Nieman Foundation at Harvard
Come talk ad blockers with Nieman Lab and a set of experts in New York
ABOUT                    SUBSCRIBE
April 10, 2014, 11:19 a.m.
LINK:  ➚   |   Posted by: Caroline O'Donovan   |   April 10, 2014

Yes, you need to reset all your passwords. But what are the specific impacts for journalists regarding the Heartbleed security breach announced yesterday? For Source (and also the ProPublica Nerd Blog), Mike Tigas has a breakdown.

If your websites have SSL enabled (when users log in, for example), or if you use VPN software to secure your network, or if you run your own mail servers, your newsroom might be affected by Heartbleed.

Heartbleed can affect anything that uses OpenSSL version 1.0.1 or greater. This includes most open-source webservers (Apache, nginx, lighttpd), and can include email servers, instant message services (ejabberd, etc), and VPN servers (openvpn). Privacy software like Tor and SecureDrop are also vulnerable and have since released updates. Many popular server operating systems are affected and have released patches that fix the bug, including Linux distributions like Ubuntu, Debian, Fedora, Red Hat Enterprise and Arch Linux. […]

If you get a version between 1.0.1 and 1.0.1f, you may be vulnerable. Some Linux distributions include a hotfix for this bug while keeping the same version number, so you should double-check the operating system’s website for more information.

Tigas’ post has specific next-steps for those who may be vulnerable. In addition, ONA’s Jen Mizgata suggests journalists whose hackles are raised by the bug consider attending their security summit this month in Indianapolis.

Show tags Show comments / Leave a comment
Join the 15,000 who get the freshest future-of-journalism news in our daily email.
Come talk ad blockers with Nieman Lab and a set of experts in New York
We’re having our first event in New York City with industry leaders: Wednesday, December 2 at 6 p.m.
Jeff Bezos says The Washington Post’s goal is to become the “new paper of record”
“We’re doing it now with more resources and we have a lot of patience for that job.”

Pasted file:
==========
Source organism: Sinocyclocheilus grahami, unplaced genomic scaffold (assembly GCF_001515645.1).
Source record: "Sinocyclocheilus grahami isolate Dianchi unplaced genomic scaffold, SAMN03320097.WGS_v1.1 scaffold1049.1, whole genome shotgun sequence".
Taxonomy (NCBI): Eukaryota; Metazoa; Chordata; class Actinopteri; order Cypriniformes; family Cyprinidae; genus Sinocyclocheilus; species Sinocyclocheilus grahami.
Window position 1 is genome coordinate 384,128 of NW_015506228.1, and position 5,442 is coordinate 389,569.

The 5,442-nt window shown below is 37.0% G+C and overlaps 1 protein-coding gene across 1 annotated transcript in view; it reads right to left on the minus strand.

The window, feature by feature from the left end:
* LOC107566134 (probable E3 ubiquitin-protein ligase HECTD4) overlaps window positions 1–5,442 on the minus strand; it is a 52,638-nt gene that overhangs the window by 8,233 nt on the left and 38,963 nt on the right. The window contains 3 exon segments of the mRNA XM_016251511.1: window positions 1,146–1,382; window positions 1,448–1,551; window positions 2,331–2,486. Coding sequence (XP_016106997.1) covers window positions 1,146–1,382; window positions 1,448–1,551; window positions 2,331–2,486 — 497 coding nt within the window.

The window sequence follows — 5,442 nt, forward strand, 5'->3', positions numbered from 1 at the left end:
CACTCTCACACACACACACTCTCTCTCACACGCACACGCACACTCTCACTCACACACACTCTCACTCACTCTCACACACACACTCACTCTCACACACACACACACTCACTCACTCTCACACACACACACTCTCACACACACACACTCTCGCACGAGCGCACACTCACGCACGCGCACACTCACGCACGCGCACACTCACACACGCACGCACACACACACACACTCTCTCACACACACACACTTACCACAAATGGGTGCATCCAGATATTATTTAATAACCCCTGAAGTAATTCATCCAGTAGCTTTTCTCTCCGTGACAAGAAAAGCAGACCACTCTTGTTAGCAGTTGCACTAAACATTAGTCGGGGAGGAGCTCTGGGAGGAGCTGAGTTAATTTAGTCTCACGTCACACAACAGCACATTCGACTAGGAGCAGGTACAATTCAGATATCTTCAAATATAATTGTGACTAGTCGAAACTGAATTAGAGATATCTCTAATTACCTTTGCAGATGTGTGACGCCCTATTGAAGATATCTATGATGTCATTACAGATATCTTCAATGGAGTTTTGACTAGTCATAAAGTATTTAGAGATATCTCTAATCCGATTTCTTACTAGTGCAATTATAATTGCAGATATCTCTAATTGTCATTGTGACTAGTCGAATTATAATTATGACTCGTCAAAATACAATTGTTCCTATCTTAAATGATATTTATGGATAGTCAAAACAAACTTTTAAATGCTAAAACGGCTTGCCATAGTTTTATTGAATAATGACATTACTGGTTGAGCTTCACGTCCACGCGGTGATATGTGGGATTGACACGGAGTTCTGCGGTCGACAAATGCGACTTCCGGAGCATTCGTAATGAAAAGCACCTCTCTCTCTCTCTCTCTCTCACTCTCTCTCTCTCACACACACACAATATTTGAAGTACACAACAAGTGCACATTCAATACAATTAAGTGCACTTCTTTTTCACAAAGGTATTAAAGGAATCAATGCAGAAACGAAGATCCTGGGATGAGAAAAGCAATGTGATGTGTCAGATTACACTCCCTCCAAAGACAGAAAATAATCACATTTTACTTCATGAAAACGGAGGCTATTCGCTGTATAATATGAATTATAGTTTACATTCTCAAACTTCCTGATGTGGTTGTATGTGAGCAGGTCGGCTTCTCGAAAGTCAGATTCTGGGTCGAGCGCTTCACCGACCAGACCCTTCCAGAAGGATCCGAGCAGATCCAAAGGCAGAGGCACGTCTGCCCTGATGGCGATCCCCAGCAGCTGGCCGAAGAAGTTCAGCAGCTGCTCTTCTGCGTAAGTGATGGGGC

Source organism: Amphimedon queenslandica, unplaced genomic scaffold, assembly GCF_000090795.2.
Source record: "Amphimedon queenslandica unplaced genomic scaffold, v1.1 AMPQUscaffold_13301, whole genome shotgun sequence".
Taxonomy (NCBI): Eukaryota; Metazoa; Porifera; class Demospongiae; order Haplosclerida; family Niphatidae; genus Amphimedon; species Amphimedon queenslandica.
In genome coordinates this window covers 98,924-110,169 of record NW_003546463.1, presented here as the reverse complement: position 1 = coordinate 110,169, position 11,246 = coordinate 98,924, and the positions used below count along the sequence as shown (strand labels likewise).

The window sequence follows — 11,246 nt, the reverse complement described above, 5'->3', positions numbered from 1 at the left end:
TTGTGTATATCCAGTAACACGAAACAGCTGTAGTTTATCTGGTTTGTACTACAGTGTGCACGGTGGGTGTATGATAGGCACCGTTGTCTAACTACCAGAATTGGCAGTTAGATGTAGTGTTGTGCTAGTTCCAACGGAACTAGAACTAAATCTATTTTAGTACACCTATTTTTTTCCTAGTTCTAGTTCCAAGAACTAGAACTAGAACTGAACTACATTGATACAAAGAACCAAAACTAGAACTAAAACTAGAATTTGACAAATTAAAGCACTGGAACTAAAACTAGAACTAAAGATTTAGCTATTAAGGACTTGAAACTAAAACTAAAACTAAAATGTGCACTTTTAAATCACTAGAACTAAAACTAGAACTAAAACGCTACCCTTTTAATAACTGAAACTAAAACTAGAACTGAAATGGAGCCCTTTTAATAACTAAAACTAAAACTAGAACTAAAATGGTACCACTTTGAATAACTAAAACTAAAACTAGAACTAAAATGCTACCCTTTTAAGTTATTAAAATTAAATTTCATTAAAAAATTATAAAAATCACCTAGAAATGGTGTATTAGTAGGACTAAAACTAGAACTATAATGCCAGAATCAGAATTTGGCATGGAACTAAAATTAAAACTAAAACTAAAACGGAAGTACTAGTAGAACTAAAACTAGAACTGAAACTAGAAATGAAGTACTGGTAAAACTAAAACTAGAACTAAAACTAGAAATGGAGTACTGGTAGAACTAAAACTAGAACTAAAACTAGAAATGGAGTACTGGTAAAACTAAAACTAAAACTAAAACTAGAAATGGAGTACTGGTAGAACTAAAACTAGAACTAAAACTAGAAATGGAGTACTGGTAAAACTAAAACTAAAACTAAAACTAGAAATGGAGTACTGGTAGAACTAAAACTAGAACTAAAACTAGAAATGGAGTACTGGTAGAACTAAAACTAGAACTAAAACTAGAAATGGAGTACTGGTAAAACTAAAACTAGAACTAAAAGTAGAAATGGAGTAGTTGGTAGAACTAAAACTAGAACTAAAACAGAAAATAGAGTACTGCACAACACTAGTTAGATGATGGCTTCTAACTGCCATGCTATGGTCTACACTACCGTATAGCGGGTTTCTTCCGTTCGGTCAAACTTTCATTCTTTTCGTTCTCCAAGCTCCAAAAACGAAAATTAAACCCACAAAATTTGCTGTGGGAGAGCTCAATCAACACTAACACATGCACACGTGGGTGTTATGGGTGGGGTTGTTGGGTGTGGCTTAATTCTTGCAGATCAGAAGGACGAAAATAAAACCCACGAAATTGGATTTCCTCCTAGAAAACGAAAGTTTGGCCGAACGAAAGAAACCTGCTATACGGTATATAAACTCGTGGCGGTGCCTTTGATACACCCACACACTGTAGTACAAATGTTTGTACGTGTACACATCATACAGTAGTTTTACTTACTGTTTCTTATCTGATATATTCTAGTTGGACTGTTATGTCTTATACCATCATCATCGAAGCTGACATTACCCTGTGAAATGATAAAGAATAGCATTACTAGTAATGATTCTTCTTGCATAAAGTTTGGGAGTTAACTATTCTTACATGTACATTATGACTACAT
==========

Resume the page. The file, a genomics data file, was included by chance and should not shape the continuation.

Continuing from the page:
Hot Pod: Revisiting the question: Why doesn’t audio go viral?
The UX innovation we need. Plus: public radio executive pay, a boom in custom branded podcasts, and the aging of NPR’s audience.
What to read next
Instant Articles get shared more than old-fashioned links, plus more details from Facebook’s news push
“That’s what we can do, as a platform: be really responsive to what publishers want out of us.” Also coming up: A major move into international markets.
616How one blog helped spark The New York Times’ digital evolution
“I certainly had editors tell me that I shouldn’t be wasting my time on Bird Week. But that was the best part of City Room…We were like unsupervised children.”
572News outlets left and right (and up, down, and center) are embracing virtual reality technology
Among those experimenting is The Wall Street Journal, which plans to open source its 360-degree mobile video and VR technology and hopes to turn VR into more of a mainstay of its storytelling.
These stories are our most popular on Twitter over the past 30 days.
See all our most recent pieces ➚
Fuego is our heat-seeking Twitter bot, tracking the links the future-of-journalism crowd is talking about most on Twitter.
Here are a few of the top links Fuego’s currently watching.   Get the full Fuego ➚
Encyclo is our encyclopedia of the future of news, chronicling the key players in journalism’s evolution.
Here are a few of the entries you’ll find in Encyclo.   Get the full Encyclo ➚
The Times of London
Ann Arbor News
The Huffington Post
Hechinger Report
BBC News
PBS NewsHour
Public Radio International
The Globe and Mail